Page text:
Inside Your Health: New technology for premature babies
More than half a million babies are born early every year, meaning one in every 10 infants is born preterm — before 37 weeks of pregnancy.
5 EYEWITNESS NEWS anchor Leah McClean sat down with KSTP health expert Dr. Archelle Georgiou to discuss new technology that may change the future for preemies and their families.
A baby is considered preterm when born before 37 weeks in the womb while premature infants are babies born before 28 weeks in the womb, said Dr. Georgiou, adding that infants born prematurely have a 75% chance of survival.
The U.S. Food and Drug Administration is considering a new technology from researchers at the Children’s Hospital of Philadelphia that acts as an artificial womb. The device recreates the placenta and amniotic fluid that a baby requires to develop.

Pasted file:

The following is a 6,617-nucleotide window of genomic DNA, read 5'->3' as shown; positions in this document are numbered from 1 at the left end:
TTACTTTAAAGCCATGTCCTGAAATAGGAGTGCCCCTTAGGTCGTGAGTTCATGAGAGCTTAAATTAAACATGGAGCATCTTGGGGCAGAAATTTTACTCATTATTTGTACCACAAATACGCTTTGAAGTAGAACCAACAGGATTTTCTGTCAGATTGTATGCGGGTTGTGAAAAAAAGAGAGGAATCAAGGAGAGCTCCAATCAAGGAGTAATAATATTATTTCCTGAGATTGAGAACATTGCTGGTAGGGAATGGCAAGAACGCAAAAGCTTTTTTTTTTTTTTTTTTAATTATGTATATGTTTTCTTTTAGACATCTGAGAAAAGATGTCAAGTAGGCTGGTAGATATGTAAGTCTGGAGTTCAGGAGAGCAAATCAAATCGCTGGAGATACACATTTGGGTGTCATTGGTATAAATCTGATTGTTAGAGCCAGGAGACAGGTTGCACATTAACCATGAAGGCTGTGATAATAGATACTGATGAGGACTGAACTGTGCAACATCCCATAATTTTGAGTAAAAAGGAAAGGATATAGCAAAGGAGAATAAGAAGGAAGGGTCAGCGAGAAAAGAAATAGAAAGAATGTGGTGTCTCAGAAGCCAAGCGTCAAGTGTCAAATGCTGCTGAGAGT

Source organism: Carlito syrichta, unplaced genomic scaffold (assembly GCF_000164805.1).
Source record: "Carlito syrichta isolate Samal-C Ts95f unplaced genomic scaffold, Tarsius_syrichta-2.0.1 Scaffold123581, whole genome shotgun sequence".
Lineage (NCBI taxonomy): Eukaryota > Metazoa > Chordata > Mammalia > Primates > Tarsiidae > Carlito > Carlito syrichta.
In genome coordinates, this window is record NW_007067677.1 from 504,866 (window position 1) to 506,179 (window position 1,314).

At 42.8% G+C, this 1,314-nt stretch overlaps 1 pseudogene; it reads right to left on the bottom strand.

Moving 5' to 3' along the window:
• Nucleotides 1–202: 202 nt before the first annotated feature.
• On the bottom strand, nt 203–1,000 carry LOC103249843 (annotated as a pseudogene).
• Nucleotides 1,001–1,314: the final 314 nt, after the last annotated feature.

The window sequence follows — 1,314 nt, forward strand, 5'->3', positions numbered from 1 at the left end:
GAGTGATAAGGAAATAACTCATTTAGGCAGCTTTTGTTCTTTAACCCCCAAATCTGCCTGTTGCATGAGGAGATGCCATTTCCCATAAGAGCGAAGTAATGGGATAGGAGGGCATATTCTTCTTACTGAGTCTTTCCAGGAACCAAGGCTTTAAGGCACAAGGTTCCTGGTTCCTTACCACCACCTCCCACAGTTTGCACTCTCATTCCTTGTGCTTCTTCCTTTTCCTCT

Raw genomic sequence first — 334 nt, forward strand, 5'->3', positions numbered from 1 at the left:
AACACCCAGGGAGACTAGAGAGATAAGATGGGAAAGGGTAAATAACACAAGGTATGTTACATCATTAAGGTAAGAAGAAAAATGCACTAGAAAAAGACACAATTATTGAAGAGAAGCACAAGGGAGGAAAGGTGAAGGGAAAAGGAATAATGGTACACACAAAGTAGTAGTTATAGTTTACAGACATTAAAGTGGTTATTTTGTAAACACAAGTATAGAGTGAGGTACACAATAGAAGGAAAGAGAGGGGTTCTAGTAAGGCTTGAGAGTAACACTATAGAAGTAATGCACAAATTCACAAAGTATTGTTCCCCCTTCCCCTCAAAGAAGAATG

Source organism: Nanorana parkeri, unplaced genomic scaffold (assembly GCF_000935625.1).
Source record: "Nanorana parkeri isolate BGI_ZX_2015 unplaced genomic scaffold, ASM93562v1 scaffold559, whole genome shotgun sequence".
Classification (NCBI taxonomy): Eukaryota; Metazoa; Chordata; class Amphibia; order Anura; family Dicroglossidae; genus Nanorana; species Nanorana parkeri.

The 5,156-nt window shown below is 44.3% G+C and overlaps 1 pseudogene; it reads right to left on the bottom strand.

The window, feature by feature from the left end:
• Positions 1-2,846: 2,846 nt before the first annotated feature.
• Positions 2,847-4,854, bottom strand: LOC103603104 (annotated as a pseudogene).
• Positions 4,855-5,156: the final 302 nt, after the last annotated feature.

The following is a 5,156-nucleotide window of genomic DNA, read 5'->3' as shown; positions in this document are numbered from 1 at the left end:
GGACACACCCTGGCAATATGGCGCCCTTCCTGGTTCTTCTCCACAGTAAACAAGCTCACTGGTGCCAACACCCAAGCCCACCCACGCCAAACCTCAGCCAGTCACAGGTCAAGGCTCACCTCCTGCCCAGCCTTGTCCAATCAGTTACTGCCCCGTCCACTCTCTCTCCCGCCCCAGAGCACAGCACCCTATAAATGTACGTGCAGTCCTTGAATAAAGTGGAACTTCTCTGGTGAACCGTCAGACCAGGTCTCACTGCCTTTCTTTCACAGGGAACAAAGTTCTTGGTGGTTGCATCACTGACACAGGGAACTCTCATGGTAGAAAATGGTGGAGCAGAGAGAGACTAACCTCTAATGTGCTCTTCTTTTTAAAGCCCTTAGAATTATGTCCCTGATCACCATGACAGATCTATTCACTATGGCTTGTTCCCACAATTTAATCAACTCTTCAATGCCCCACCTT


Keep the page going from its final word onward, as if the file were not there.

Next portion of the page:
So far, all of the research has been done on lambs, which resemble human fetuses to a degree, said Dr. Georgiou. The lambs were able to stay in the artificial womb for three to four weeks, which experts say is promising.
The goal is not to place the baby back in the womb or keep a premature baby developing up until 40 weeks, but to get them through the period of time when fetuses can be unstable, said Dr. Georgiou.
The FDA is considering the new technology on Tuesday. Officials from the FDA say additional research is necessary before testing with humans can continue.